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Virgin Islands native Joseph finds home at Sauk

The adjustment from high-school basketball to the college game is tough for most players, but they've got nothing on Sheldeen Joseph.

Published: Tuesday, Jan. 15, 2013 12:17 a.m. CDT • Updated: Tuesday, Jan. 15, 2013 12:26 a.m. CDT
Caption
(Philip Marruffo/pmarruffo@saukvalley.com)
Sauk Valley's Sheldeen Joseph, seen driving to the basket against Black Hawk East's Desiree Howell last Thursday, is the first Skyhawk women's player to come from the British Virgin Islands.

The adjustment from high-school basketball to the college game is tough for most players, but they've got nothing on Sheldeen Joseph.

The Sauk Valley freshman is not only moving from one level to the next; she's also learning a new style of play – and doing it a long, long way from home.

Joseph is the first Sauk women's player to hail from the British Virgin Islands, and her trip to Dixon is entirely thanks to the four men's players longtime coach and athletic director Russ Damhoff has brought up from BVI in the last decade.

"I'm here because of Daven Ottley, who's on the men's team here," said the soft-spoken Joseph in her lilting accent. "I came from the same foundation he came from, and he encouraged me to send a tape to the coaches here to see if I could get a chance to play."

She's taken full advantage of the opportunity given by third-year head coach Jed Johnson. The 5-foot-7 guard is averaging 8.7 points, 4.2 rebounds, 1.8 assists and 1.6 steals per game for the 8-5 Skyhawks, splitting time between running the point and playing on the wing.

It's all the more impressive, considering Joseph has only been playing basketball for 3 years.

"Sometimes it feels like it was a lot longer, but it's just been 3 years," Joseph said. "Basketball's not that big down there, so that's why so many players try to come up here to the United States.

"The style is a lot different; the biggest thing is learning to run plays and getting the system and style of play down. Where I'm from, it's a lot more laid back, and everybody doing what they want. Here, there's a lot more structure, a lot more focus on working hard and playing all the time here. Back home, nobody pushes you that much, and it's your choice how hard you want to work to get better – and I chose more, and that's why I wanted to come here."

As soon as Johnson saw the tapes of Joseph playing, Johnson wanted her to come to Sauk, too. After Damhoff's contacts sent up the tape, Johnson was able to talk to Joseph on the phone a few times. Once the mutual interest was discovered, it was a mere formality.

Johnson had little doubt that the other Skyhawks would take to Joseph as quickly and easily as he did. It was the clash of styles and Joseph's little experience that the coach knew would be tougher to overcome.

"I knew right away she would mesh really well with this group of girls personality-wise and with her attitude," Johnson said. "She's down to earth, just a great kid who gets along with everybody, and she just loves playing the game.

"I knew it would take her some time on the court, though; there's got to be quite a bit of fear in coming this far away from home and playing a different style of ball. But she's adjusted well, she's really coming along for us on the court, and she's been a pretty good fit all the way around."

Damhoff has had quite the same experience with his players from BVI. It all started during the 2000-01 season when he was asked by then-Arrowhead Conference assignment chairman Daryl Lamps if he wanted to make a trip to the tropical paradise to work some camps and "take a look at some talent."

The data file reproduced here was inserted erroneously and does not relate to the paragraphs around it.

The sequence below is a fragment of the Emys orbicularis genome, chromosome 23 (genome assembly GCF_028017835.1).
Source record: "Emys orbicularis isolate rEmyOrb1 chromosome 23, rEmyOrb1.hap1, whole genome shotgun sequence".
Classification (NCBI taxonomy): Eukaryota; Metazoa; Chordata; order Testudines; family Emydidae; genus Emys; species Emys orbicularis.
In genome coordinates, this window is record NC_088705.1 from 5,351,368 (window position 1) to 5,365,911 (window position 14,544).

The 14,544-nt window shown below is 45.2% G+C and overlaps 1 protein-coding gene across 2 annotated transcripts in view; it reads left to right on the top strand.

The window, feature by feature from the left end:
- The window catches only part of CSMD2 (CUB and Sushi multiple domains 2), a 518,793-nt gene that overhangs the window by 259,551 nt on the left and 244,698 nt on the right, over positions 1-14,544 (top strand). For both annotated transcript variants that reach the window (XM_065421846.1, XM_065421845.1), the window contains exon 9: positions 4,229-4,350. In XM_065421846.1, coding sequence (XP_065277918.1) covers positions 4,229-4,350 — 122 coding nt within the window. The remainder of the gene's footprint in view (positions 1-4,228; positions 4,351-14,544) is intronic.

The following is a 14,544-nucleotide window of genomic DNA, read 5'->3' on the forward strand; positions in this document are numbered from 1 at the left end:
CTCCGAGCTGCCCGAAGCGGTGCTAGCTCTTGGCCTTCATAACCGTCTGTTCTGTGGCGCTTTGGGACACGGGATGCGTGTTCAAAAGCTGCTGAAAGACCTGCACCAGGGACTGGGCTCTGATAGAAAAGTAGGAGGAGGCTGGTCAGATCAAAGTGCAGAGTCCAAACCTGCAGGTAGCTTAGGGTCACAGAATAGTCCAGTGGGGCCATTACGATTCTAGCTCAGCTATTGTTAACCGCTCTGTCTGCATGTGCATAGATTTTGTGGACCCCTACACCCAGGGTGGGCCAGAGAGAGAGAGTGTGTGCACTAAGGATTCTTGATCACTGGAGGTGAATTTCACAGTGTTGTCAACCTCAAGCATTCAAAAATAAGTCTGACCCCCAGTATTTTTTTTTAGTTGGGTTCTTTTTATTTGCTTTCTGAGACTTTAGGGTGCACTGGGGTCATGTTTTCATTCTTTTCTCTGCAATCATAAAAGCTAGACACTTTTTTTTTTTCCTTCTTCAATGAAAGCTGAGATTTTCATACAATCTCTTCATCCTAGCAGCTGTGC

"It's a beautiful place to go, and there's a lot of good ballplayers down there," Damhoff said. "We waited a year, then brought Randy George in, and he's the one who kind of started it all for us."

George was a solid post presence for the Skyhawks, helping the team win the Region IV title in 2003, and he went on to play at Henderson College and represent Great Britain in the University Games; he's still playing professionally in Europe.

His success paved the recruiting trail from BVI to Dixon. After George, backup point guard Charbin Smith came along, before some switching up of the powers that be in BVI basketball.

But Damhoff got another chance a few years ago. This time, he was asked to go to BVI to run camps and scout talent by Steve Carlin, who remembered George from his playing days at Clinton Community College. That's when Damhoff discovered Ottley, who Damhoff calls "a force inside, another major impact player from BVI for our program."

This year, there are three players from BVI at Sauk: Ottley and freshman Wuli Frometa on the men's team, and Joseph. The Tortolla native is happy to be part of the tradition as the first woman to make the journey, but is more focused on helping the Skyhawks win – and continuing to improve her skills so she can keep playing after he Sauk days are done.

"I have a dream right now to keep playing basketball in college for as long as I can," Joseph said. "Home is pretty far away, and that's tough sometimes, but I'm going to keep working hard, keep showing up every day and trying to get better, and I'm not going to stop."

Joseph file

Hometown: Tortolla, British Virgin Islands

Playing experience: 3 years

Class: Freshman at Sauk

Ht./Pos.: 5-foot-7 guard

Stats: 113 points (8.7 ppg), 55 rebounds (4.2 rpg), 24 assists (1.8 apg), 21 steals (1.6 spg) in 13 games

FYI: Is first women's player to come to Sauk from BVI; four men's players hail from there, including two (Daven Ottley, Wuli Frometa) on this year's team. … Played in the same basketball foundation as Ottley. … Hopes to move on and play ball at 4-year school when her Sauk career is over.

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